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Tuesday, 14 June 2011
Page: 5876


Mr KELVIN THOMSON (Wills) (17:03): On behalf of the Joint Standing Committee on Treaties, I present the committee's report No. 117 entitled Treaties tabled on 9 and 10 February, and 1 March 2011.

In accordance with standing order 39(f) the report was made a parliamentary paper.

Mr KELVIN THOMSON: by leave—I present today report No. 117 of the Joint Standing Committee on Treaties, which addresses treaties tabled in parliament on 9 and 10 February, and 1 March 2011. This report considers three significant bilateral agreements and two instruments amending treaties to which Australia is already party.

Of particular interest to Australia's Slovak community will be the new social security agreement to provide pension portability between our two nations. The agreement with the Slovak Republic follows a model successfully implemented with some 24 other countries. Such agreements aim to increase retirement incomes for migrants who have spent part of their working lives in either country and deliver greater choice of residency for all benefit recipients.

Under this agreement, over half of the Slovak Republic age pensioners in Australia will qualify for entitlements accrued in their homeland for the first time. Australia, in turn, will have a net social security benefit, as pensions paid here will be offset against Slovak provided funds. The agreement also provides that superannuation and pension requirements are due in only one nation at a time. This cuts costs for employers and opens employment and business opportunities in both nations.

Another treaty in this report represents, in my opinion, a significant step forward for law enforcement and cooperation in our region. The prisoner transfer treaty between Australia and the People's Republic of China provides a framework of rights and protections for Australian and Chinese nationals seeking to transfer from correctional institutions in the other nation. Given past human rights concerns, it is important to note that no prisoner will be compelled to transfer. The treaty requires that all parties involved consent to the transfer and that prisoners are fully informed in writing of all the legal implications.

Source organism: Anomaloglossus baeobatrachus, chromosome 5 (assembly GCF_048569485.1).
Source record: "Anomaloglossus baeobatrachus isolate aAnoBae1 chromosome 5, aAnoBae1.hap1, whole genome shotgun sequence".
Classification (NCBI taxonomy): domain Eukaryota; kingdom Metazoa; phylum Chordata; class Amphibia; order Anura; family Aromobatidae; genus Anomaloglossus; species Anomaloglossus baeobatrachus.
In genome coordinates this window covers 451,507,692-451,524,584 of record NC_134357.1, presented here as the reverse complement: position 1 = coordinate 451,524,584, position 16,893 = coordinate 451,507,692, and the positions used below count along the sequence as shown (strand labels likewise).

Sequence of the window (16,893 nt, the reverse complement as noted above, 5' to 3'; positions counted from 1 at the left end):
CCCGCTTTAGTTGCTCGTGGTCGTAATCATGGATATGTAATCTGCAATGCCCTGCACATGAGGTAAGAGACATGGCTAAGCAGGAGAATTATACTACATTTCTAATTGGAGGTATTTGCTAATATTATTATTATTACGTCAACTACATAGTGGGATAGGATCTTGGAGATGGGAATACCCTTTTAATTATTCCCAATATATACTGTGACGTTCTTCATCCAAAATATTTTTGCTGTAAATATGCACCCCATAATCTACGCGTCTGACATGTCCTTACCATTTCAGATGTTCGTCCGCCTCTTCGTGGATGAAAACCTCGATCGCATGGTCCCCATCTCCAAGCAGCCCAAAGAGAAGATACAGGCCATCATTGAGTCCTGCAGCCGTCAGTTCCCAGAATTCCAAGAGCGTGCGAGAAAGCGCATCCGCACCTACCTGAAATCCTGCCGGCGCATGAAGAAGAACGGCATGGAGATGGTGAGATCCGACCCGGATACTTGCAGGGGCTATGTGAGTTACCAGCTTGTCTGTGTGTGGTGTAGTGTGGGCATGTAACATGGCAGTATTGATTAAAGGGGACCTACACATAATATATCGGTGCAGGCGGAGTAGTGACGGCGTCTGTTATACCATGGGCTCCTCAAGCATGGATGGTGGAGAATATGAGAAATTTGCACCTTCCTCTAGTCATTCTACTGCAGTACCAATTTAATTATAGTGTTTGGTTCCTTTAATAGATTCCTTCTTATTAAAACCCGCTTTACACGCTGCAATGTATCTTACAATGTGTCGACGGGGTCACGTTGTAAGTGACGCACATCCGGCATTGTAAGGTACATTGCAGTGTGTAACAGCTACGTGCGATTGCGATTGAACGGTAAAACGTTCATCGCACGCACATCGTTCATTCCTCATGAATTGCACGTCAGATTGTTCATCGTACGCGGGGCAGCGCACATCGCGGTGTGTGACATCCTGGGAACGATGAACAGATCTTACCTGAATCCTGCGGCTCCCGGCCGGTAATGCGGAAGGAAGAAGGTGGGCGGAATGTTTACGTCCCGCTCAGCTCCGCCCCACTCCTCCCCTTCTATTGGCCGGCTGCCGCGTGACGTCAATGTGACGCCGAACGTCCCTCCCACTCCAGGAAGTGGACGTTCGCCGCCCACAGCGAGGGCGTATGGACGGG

A mandatory requirement under transfer agreements is that the receiving party enforces the full term of the original sentence. Department representatives advised, however, that there is flexibility. The served term may be adjusted through the use of non-parole periods, for example.

The committee understands that this treaty with the People's Republic of China has been a long-term priority for government; yet it is two years since China formally advised that it had domestic arrangements in place for its ratification. The committee urges ratification and implementation of this treaty to avoid any further hardship for Australians held in China and their families.

The other bilateral agreement dealt with in this report introduces new co-production opportunities for film, television and digital media in Australia and South Africa. Agreements like these should be of great interest to Australians, given the potential for rich cultural exchange and boosted production activity between two vital media industries.

Finally, I draw the attention of the House to the proposed amendments to the Treaty of Amity and Cooperation in South East Asia and to the Singapore-Australia Free Trade Agreement. The Treaty of Amity is an important vehicle for Australia's engagement with ASEAN. The Third Protocol amending the treaty opens accession to regional organisations like the European Union. The committee welcomes this forward-looking gesture, which demonstrates ASEAN's willingness to engage beyond the region.

The amendments to the Singapore-Australia Free Trade Agreement were minor in nature, but the committee notes in consideration that even minor changes can have major implications. Amendments to annotations, for example, dealt with telecommunication regulation in an increasingly competitive international market.

To conclude, the treaty actions in report 117 are not controversial, but neither are they inconsequential to Australia's national interests. They all have the committee's support.

I commend the report to the House.